Shaping Strategy | YSNAS

Shaping Strategy

Your Strategy Needs a Strategy


Shaping firms mold or reshape an industry by influencing the development of a market in its favor through coordination with other players. A shaping approach both permits and requires a firm to collaborate with others in a diverse ecosystem that distributes risk, supplies complementary capabilities and resources, and builds the market quickly through strength in numbers. A shaping firm operates with a high degree of unpredictability because it faces an early stage of industry evolution and because of the participation of multiple stakeholders that it must influence but cannot control.


Deploy a shaping strategy when there is an opportunity to write or rewrite the rules of an industry at a nascent stage of its development. Highly fragmented, young, dynamic industries; freshly disrupted industries; and emerging markets are all ripe for shaping. The opportunities are intrinsically unpredictable regarding size, growth rates, and profitability, and are malleable because of low barriers to entry and the unfamiliarity of regulators with new products. Timing and positioning are key. Shaping strategists must seize an inflection point in the early development of a market or in the disruption of an existing one and must also have enough influence to attract other powerful stakeholders to its ecosystem.


Shaping firms engage other stakeholders to create a shared vision at the right point in time, to build a platform through which they influence and orchestrate collaboration, and, finally, to evolve the platform and ecosystem by scaling it and keeping it flexible. Therefore, the way to win is through codevelopment of the market and industry by multiple players. As with the adaptive approach, the shaping strategy eventually emerges from continuous iteration of three elements: repeated engagement, orchestration, and evolution of the ecosystem.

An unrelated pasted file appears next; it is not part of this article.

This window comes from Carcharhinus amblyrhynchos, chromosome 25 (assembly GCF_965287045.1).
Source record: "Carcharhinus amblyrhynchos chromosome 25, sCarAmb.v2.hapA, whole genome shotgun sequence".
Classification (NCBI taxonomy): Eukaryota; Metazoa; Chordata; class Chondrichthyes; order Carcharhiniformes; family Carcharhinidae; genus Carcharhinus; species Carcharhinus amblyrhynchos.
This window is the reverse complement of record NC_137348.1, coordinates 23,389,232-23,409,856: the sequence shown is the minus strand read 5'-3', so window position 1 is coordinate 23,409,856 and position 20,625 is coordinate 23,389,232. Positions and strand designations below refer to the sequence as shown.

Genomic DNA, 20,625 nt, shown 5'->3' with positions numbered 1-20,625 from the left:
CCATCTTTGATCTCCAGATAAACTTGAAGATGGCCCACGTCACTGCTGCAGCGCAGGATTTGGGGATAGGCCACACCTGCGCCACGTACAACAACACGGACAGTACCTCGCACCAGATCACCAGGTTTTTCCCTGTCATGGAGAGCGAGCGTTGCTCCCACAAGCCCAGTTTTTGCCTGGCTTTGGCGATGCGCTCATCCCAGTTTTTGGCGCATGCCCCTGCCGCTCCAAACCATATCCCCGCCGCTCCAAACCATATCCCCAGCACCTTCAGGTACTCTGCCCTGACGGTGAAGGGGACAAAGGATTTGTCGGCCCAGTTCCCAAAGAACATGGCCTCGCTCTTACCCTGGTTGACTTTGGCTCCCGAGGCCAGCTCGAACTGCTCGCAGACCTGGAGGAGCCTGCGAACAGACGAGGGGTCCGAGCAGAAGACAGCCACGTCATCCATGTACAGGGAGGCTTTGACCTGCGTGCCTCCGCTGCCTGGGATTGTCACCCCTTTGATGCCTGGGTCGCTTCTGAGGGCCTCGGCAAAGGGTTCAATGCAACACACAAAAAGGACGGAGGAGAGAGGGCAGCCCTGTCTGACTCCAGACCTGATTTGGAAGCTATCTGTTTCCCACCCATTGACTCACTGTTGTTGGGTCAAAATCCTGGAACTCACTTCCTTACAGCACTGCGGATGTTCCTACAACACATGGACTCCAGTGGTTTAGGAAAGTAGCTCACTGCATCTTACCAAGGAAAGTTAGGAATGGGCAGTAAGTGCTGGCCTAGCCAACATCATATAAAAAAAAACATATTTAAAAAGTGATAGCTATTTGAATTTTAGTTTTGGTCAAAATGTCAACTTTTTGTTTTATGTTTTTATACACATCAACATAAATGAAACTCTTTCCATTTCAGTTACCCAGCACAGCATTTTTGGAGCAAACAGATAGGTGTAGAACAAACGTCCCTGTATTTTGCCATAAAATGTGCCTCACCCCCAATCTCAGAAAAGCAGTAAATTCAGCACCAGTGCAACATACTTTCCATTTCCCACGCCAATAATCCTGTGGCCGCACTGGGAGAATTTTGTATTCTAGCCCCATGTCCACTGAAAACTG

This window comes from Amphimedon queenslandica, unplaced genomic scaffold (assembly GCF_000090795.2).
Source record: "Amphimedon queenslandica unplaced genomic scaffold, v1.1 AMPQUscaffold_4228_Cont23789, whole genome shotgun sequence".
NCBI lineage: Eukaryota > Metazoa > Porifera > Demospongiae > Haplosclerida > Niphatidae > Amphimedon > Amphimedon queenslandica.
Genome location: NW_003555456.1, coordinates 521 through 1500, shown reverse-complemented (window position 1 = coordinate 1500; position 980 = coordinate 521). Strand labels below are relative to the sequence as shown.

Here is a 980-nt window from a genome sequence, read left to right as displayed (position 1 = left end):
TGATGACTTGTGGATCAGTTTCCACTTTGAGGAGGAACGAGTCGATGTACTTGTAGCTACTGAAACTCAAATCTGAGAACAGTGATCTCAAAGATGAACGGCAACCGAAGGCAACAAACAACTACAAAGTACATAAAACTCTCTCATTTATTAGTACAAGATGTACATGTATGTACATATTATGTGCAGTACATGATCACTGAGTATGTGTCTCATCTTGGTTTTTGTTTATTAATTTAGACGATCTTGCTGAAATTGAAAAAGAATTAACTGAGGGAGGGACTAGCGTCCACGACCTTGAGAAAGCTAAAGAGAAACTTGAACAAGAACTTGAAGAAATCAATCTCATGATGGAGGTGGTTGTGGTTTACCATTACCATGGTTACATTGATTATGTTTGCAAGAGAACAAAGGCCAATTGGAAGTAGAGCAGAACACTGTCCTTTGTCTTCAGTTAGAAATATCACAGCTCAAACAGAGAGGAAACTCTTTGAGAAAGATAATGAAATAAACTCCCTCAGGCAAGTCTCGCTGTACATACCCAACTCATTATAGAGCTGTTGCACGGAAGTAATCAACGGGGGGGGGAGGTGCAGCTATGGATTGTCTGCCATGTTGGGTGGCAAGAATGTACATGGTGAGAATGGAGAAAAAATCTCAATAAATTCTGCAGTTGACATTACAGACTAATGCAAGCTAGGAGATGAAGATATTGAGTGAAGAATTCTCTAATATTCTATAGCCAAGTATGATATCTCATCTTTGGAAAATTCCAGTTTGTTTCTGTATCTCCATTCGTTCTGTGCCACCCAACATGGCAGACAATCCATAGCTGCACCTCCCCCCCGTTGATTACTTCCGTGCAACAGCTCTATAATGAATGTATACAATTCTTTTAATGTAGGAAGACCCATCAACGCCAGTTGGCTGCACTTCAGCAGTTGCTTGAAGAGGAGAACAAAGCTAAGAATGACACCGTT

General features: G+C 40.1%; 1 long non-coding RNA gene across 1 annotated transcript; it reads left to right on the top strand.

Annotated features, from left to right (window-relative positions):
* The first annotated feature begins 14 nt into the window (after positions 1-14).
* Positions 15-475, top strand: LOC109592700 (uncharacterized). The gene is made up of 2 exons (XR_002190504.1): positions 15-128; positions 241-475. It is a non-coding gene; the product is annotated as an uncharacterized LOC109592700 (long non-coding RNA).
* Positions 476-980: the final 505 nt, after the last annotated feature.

Nature is rife with examples of mutually beneficial shaping strategies, like the co-evolution of species and animals feeding on, and simultaneously dispersing, plant seeds. The organisms involved in fixing nitrogen provide a particularly fascinating example of such a win-win relationship, which improves the chances of survival for both of the species involved.

Legumes, like all plants, need nitrogen to grow, and they usually get it from the soil in the form of ammonium. When the soil is deficient in ammonium, however, legumes team up with Rhizobium bacteria which can fix nitrogen in the context of a symbiotic relationship with the legume.

Legumes secrete special signal molecules that attract rhizobia and trigger them to secrete so-called nod factors. The nod factors, in turn, trigger the legumes to form nodules in their root systems, which can house bacteria. The legumes then provide nutrients to the rhizobia, and, in return, get the nitrogen that allows them to grow more quickly. The plants “police” the resulting root nodules, to ensure that the bacteria do not use nutrients without fulfilling their part of the bargain. Legumes reduce nodule growth and restrict nutrient flows to “cheating” bacteria and only select the strains that refrain from cheating to be allowed to enter nodules.

Legumes therefore mirror the steps that are required to sustain a shaping strategy: they engage symbiotic species, orchestrate a win-win relationship by exchanging nutrients, and dynamically adjust the resulting collaboration to ensure the overall health of the symbiosis.

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